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Lukashenko Finds Gas Talks Tough

Belarussian President Alexander Lukashenko said after Friday's talks with President Vladimir Putin that they had found a common approach to fuel prices for Belarus but skipped a joint dinner with his Russian counterpart.

Belarus' economy faces a huge jolt in January, when Russia has said it will remove the country's exemption from oil export duties and hike the price for gas supplies to European levels.

In an effort to lower the proposed oil export duty, set at $180 per ton, Lukashenko -- whose country angered Russia by drawing large revenues from refining and re-exporting Russian oil -- proposed paying most of the revenues to Russia. Belarus offered to return about 70 percent of such income to Russia and asked to keep the rest, said Valery Sadokho, economic adviser at the Belarussian Embassy.

It was unclear Sunday whether Gazprom and Belarus had come to terms on the valuation of Beltransgaz, the Belarussian gas-pipeline operator. Gazprom has said it will hike the gas price for Belarus to $200 per 1,000 cubic meters unless it can buy part of Beltransgaz.

The two leaders' meeting was dedicated to the largely dysfunctional union state of Russia and Belarus but it lasted as long as three hours due to the oil and gas issues that Lukashenko said were not on the official agenda.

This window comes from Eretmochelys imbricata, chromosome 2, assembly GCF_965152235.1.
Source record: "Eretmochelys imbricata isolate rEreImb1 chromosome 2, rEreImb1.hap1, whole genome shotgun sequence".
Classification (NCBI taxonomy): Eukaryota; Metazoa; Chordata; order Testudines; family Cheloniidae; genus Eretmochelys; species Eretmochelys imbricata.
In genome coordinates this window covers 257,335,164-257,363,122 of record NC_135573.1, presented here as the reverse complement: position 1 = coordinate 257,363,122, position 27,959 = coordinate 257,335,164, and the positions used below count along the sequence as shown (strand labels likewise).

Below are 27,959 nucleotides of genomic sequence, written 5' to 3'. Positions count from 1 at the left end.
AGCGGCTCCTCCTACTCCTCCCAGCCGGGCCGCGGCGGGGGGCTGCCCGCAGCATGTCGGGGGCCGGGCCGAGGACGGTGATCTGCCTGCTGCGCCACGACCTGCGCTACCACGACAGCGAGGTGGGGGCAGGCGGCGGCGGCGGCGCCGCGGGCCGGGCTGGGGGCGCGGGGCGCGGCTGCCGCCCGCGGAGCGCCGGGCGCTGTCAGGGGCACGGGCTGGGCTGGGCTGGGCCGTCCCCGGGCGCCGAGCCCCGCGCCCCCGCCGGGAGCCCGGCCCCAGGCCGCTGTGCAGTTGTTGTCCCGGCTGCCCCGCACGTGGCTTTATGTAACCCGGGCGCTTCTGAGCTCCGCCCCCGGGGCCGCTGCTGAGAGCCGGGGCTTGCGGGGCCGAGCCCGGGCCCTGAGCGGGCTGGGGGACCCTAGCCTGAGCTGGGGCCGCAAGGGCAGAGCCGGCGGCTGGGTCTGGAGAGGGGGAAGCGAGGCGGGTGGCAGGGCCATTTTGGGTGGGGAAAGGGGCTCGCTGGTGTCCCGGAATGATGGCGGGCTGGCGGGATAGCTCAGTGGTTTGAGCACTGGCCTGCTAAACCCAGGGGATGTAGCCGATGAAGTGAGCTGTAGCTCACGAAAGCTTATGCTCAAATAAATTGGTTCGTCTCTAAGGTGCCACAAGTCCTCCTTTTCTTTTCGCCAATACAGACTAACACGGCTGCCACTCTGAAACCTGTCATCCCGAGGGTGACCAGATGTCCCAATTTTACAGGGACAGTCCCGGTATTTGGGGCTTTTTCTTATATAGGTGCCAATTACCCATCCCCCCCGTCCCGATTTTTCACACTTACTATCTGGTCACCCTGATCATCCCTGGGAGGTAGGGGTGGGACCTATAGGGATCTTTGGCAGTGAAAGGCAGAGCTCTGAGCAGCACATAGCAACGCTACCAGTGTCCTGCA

"We thought we'd have to skip some issues that are much written and spoken about, but as a result of our hard and lengthy negotiations, it seems we have found ... a thread that we can seize at," a tense-looking Lukashenko said after the talks. "I think that we can shortly remove a lot of questions that have become hard for us."

Before the meeting started in a Kremlin room ornately decorated in green, Putin looked pleased and relaxed, while Lukashenko appeared somewhat tense. Putin appeared to have lost some of his light mood after the talks.

State Duma Speaker Boris Gryzlov, whom Lukashenko congratulated on his birthday Friday, will head a Duma delegation to Minsk for a further round of talks Wednesday, he said Sunday, Interfax reported. Lukashenko wished Gryzlov "successes, happiness, health and political longevity."

After the Kremlin meeting, Lukashenko headed home early, skipping a scheduled dinner with Putin and a joint trip to a new ice rink at the Khodynka field, Kommersant reported Saturday. Lukashenko is a renowned ice hockey enthusiast.

Russia and Belarus could sign an oil export duty deal at a government meeting Friday, a Belarussian delegation official said, Itar-Tass reported.

The 70 percent to 30 percent ratio was almost settled, he said. "The main thing now is to agree with the Russian side on the level of the oil export duty," said the official, who was not identified.

Sadokho, the Belarussian economic adviser, insisted that Russia needed an agreement on oil because it did not have sufficient refining capacity.


(The Moscow Times 18.xii.06)

 
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